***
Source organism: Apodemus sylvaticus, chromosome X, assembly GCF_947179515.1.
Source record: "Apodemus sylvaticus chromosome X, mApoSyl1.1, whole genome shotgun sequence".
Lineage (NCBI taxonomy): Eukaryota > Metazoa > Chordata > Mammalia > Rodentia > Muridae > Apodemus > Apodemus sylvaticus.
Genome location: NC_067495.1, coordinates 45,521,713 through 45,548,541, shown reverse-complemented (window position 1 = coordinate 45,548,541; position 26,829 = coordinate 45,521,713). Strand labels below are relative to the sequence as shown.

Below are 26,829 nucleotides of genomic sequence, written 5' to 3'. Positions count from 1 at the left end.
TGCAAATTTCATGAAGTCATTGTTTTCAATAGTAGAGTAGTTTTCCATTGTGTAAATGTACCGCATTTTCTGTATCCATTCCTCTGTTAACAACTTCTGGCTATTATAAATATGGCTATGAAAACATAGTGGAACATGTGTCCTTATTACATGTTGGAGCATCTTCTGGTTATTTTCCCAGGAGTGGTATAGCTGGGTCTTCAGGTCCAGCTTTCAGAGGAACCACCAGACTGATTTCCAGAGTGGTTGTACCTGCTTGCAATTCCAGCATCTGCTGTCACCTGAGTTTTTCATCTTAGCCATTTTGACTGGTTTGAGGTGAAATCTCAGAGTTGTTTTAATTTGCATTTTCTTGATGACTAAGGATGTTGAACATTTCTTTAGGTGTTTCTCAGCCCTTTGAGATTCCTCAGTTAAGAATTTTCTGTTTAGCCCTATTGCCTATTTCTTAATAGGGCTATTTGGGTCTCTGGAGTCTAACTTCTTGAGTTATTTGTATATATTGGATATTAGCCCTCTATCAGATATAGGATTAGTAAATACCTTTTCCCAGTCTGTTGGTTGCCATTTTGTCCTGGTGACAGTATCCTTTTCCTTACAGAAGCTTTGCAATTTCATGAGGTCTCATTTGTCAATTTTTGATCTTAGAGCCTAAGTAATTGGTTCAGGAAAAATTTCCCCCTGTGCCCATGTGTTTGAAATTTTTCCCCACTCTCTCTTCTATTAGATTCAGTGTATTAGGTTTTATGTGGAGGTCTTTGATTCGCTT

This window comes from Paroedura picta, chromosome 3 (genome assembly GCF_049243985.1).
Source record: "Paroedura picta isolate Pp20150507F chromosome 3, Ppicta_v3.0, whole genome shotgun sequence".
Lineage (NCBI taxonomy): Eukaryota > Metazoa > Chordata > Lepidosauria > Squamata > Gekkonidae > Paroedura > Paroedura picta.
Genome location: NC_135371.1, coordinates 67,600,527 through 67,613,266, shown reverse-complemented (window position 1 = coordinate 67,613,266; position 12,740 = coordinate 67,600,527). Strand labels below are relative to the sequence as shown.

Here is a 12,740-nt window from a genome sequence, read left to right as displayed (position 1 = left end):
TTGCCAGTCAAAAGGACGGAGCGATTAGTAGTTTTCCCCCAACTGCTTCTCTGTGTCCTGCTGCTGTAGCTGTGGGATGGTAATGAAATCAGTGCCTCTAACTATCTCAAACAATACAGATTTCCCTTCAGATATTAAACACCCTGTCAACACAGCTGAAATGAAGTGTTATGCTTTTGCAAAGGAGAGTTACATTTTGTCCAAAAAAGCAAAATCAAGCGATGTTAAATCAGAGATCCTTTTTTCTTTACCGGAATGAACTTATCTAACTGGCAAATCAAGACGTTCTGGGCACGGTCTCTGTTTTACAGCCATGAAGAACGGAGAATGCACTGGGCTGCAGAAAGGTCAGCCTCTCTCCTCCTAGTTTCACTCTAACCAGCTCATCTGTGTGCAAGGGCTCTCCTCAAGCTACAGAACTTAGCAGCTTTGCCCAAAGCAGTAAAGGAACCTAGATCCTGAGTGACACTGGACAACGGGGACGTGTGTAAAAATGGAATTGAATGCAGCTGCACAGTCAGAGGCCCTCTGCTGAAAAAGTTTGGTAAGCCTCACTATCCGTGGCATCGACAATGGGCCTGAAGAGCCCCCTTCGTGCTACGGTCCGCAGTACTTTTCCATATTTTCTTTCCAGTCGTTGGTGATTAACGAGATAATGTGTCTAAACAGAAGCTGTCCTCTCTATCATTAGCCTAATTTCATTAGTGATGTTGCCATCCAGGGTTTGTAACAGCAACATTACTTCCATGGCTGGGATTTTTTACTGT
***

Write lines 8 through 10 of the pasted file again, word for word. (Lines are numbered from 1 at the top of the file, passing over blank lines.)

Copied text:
Source record: "Paroedura picta isolate Pp20150507F chromosome 3, Ppicta_v3.0, whole genome shotgun sequence".
Lineage (NCBI taxonomy): Eukaryota > Metazoa > Chordata > Lepidosauria > Squamata > Gekkonidae > Paroedura > Paroedura picta.
Genome location: NC_135371.1, coordinates 67,600,527 through 67,613,266, shown reverse-complemented (window position 1 = coordinate 67,613,266; position 12,740 = coordinate 67,600,527). Strand labels below are relative to the sequence as shown.